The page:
Social media platforms have emerged as a complementary part of the broadcast experience and are playing a rapidly growing role in how the value of TV extends within and beyond the broadcast window.

Marketers are now able to leverage the engagement opportunities that span from broadcast across social channels. By understanding the social media patterns around specific programmes, broadcasters can extend viewer engagement beyond the TV broadcast itself, and brands can understand the best way to enhance targeting of more socially engaged viewers.

Second screen engagement can also be maximised via companion apps; for example, our SyncNow Automatic Content Recognition (ACR) technology helped Talpa – one of the world’s leading TV format, production and media companies – to enhance TV viewer engagement via a play-along app for their popular quiz show format ‘What Do I Know’. Thanks to the technology, Talpa were able to measure engagement and programme loyalty from over 500,000 active second screen users in the app during broadcast time.

The potential of programmatic

Programmatic’s uptake in the broadcast sector, whilst slow, is steadily gaining traction as a new mechanism to trade advertising.

As the volume of user data available and number of channels and services on offer grow, we can expect the application of programmatic advertising methods in the broadcast space to increase. Sky, for example has been pioneering an ambitious data strategy through its Sky Ad Smart programmatic tool, with the aim of offering viewers a personalised advertising experience.

For marketers, the benefits of real-time measurement could present a huge opportunity. At Kantar Media, this is something we’ve been doing in Brazil for many years; providing the industry with information on their audience in real-time throughout every minute of the broadcasting window.

Niche becoming normal  

Whether offering regional linear broadcast content or providing interest-based short form content via YouTube, niche TV and video channels have proliferated in recent years, driven by greater bandwidth on cable channels, the transition to digital TV and lower barriers to entry for online only platforms. The move of BBC 3 to be completely online in the UK is an example of how broadcasters are opting to target youth audiences via on demand services rather than live channels. This is a golden opportunity for marketers to reach a readily engaged audience in a targeted and focused way.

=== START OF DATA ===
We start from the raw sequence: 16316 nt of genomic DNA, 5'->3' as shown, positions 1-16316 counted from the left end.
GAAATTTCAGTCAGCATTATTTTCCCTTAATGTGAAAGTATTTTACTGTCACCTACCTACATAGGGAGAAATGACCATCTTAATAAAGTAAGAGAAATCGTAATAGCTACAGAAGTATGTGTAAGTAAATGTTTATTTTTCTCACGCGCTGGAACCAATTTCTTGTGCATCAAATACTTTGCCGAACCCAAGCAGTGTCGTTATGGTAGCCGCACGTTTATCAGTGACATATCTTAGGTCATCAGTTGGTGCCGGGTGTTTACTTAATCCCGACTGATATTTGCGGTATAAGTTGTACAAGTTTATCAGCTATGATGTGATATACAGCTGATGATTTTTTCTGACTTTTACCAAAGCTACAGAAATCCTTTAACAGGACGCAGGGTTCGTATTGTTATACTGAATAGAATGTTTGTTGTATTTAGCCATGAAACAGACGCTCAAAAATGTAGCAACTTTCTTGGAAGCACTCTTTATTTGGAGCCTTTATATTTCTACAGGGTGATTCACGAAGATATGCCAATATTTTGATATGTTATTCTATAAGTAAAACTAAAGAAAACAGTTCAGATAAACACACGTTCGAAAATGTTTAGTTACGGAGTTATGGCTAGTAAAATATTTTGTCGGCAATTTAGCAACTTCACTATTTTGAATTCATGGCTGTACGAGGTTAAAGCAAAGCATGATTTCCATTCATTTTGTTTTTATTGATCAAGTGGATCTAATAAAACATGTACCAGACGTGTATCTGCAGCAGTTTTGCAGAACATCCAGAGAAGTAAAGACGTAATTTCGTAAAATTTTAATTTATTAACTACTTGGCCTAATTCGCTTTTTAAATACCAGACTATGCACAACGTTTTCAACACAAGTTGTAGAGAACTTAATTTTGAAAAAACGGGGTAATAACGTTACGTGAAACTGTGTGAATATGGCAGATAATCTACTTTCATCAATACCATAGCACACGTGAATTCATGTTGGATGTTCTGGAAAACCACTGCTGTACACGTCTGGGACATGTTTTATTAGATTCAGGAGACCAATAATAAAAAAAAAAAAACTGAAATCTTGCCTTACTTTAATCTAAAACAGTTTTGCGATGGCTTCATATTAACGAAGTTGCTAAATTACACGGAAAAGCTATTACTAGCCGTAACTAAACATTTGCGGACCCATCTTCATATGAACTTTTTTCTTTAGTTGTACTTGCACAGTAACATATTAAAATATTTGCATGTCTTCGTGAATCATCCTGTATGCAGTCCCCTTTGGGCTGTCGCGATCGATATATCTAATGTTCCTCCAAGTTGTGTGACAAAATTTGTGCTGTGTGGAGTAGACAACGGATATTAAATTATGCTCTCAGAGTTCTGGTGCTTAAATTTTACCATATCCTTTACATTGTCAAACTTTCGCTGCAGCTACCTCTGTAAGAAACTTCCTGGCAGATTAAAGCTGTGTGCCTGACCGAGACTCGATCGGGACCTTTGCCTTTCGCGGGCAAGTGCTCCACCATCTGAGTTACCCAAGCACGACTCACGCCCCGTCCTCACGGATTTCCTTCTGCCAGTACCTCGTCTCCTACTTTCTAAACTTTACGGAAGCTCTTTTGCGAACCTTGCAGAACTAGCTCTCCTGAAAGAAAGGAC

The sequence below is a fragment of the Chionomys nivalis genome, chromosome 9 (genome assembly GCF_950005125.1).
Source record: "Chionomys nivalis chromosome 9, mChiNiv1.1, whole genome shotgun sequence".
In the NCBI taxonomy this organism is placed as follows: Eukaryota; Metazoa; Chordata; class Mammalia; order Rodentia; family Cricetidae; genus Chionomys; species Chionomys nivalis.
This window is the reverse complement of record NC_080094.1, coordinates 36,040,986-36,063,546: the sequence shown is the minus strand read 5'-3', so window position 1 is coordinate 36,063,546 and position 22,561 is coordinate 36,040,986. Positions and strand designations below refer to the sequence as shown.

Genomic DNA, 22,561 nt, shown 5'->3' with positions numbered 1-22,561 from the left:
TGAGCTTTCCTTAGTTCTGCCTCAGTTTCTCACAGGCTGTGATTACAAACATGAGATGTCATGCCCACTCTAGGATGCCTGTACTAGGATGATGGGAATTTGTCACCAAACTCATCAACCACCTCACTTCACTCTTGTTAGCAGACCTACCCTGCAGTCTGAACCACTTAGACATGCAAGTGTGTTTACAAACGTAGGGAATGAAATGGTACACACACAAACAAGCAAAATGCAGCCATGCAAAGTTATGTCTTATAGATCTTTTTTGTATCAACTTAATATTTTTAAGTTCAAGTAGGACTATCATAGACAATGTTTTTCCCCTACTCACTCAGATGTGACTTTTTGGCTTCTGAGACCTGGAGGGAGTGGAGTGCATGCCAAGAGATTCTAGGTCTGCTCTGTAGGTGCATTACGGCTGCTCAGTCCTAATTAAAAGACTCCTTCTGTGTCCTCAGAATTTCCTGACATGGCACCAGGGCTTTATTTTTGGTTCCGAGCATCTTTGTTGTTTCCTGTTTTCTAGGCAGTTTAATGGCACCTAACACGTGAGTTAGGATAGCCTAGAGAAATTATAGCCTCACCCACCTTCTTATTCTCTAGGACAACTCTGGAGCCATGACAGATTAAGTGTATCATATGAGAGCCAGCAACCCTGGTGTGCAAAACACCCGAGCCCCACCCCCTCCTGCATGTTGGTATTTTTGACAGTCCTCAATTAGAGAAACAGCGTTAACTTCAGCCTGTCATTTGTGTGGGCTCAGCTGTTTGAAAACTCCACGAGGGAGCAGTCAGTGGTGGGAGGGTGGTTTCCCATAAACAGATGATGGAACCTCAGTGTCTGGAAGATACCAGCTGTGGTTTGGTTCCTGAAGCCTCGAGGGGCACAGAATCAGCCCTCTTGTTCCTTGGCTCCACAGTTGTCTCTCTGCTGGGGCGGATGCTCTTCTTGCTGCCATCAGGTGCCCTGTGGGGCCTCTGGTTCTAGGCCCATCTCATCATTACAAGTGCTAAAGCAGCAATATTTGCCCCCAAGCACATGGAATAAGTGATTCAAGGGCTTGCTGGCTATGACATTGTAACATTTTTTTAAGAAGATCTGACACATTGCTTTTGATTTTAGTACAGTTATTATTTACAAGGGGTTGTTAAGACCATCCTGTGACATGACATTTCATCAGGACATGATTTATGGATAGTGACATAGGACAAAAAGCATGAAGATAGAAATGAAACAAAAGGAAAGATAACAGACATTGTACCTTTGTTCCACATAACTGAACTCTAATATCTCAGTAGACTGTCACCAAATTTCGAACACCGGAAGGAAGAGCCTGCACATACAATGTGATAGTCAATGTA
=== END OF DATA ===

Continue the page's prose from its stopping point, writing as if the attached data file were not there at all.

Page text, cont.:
Measurement is rising to the challenge of capturing niche viewing by integrating census level data and return path data or set meter panel data with traditional currency panels. At Kantar Media we are increasingly following content across platforms (something we’ve already got planned for Norway) rather than being led by a linear schedule.

There is a catch, however. The new, more complicated and nuanced, world of television measurement requires more active participation from both broadcasters and media platforms. In order to achieve a truly unified industry currency, content owners will need to provide better meta data and online video players will need to join broadcasters by ensuring they have transparent and auditable measurement systems in place.

TV is still king of content – whether it’s watched from the comfort of a sitting room on the TV set or on a smartphone from the beach – and the opportunities it offers to marketers and brands are second to none. However, the transition from Television to Total Video means the industry continues to challenge ourselves to budget, plan, execute and measure brand campaigns to understand an audience holistically regardless of how, when and where they are consuming content.